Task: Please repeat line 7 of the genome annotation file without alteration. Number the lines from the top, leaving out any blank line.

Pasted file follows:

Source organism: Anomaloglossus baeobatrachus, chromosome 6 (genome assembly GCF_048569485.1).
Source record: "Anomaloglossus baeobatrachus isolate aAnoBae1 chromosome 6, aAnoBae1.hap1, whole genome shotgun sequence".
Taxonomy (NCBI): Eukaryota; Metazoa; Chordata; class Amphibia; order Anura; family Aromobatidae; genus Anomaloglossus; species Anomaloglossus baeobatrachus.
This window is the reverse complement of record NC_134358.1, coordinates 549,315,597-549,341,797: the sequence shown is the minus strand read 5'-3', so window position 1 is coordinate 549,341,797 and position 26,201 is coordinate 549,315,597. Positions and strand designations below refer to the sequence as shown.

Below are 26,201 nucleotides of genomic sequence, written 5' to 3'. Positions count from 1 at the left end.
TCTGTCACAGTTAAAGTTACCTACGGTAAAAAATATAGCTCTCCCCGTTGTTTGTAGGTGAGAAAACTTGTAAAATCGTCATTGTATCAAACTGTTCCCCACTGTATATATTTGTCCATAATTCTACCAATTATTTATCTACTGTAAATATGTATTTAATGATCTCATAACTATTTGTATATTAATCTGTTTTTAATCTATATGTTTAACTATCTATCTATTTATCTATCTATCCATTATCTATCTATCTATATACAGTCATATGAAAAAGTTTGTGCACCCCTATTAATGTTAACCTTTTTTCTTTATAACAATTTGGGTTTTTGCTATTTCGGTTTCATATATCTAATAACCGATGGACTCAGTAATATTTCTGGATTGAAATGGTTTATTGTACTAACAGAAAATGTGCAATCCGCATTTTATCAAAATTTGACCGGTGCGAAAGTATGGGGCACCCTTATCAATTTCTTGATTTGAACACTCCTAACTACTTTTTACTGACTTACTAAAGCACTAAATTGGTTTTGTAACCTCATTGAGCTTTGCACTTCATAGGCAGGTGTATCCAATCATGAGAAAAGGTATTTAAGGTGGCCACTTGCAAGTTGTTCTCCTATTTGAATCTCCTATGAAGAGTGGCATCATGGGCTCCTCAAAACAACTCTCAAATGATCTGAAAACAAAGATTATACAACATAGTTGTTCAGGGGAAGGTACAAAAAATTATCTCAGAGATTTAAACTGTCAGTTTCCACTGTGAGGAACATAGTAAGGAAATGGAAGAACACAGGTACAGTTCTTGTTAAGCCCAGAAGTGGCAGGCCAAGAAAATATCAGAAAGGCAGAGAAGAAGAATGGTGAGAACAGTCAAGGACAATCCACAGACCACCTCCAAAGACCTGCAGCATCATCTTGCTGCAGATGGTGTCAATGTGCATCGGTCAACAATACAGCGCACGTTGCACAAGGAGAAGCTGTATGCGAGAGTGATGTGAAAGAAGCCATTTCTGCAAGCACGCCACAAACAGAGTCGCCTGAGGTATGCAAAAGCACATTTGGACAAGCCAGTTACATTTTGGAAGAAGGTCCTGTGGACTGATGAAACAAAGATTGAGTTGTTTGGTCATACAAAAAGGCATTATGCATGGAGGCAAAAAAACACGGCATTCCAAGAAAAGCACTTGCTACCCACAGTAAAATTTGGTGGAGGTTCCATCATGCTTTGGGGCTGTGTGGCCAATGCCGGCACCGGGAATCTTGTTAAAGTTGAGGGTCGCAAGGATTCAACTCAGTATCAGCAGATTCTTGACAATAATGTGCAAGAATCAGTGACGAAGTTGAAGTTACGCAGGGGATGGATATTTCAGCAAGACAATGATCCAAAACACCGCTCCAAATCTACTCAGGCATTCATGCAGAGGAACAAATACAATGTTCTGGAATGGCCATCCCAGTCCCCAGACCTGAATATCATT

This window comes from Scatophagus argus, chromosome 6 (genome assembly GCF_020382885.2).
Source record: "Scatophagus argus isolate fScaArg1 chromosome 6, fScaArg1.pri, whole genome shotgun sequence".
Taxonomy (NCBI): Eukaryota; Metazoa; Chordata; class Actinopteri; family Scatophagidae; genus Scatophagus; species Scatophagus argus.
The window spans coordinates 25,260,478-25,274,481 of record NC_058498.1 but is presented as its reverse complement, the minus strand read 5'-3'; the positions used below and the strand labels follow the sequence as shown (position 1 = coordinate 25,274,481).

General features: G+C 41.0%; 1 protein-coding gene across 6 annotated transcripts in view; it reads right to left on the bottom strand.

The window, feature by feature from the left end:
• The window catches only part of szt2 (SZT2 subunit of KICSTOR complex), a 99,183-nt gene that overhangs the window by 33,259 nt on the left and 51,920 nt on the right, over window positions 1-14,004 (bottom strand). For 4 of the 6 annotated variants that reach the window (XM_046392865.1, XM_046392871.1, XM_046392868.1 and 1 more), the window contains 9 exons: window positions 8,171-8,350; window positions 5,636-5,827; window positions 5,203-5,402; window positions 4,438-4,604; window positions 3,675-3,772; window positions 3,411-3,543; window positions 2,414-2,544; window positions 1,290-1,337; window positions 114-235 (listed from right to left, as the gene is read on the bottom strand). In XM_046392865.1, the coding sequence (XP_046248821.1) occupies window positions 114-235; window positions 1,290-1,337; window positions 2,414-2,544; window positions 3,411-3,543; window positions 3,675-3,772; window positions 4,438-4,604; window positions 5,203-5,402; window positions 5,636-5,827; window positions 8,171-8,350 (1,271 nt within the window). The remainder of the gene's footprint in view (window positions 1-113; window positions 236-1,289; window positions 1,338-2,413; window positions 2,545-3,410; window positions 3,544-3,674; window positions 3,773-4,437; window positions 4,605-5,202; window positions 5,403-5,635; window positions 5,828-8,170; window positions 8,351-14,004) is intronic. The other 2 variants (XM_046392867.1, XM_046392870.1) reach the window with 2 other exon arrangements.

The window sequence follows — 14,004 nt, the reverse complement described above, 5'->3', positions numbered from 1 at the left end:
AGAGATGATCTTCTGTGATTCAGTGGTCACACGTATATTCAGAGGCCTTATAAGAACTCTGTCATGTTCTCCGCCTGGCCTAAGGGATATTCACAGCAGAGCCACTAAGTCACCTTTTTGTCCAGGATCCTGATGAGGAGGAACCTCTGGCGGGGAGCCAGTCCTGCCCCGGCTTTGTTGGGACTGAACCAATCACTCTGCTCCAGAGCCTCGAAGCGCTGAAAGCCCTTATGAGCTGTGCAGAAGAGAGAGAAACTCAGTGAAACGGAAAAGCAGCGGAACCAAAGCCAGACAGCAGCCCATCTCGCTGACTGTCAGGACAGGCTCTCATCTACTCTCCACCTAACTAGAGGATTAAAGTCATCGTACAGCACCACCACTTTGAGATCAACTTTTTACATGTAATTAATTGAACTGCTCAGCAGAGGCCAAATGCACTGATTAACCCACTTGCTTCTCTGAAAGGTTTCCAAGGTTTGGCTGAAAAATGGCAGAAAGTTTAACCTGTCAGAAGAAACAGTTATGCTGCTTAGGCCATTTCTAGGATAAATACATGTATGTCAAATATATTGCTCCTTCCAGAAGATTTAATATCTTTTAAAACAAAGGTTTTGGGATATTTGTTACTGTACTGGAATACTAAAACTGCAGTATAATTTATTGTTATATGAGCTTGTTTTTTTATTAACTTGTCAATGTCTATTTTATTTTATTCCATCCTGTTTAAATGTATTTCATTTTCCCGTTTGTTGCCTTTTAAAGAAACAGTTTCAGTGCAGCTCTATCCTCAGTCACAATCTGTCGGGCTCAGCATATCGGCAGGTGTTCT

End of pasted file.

This window comes from Scatophagus argus, chromosome 6 (genome assembly GCF_020382885.2).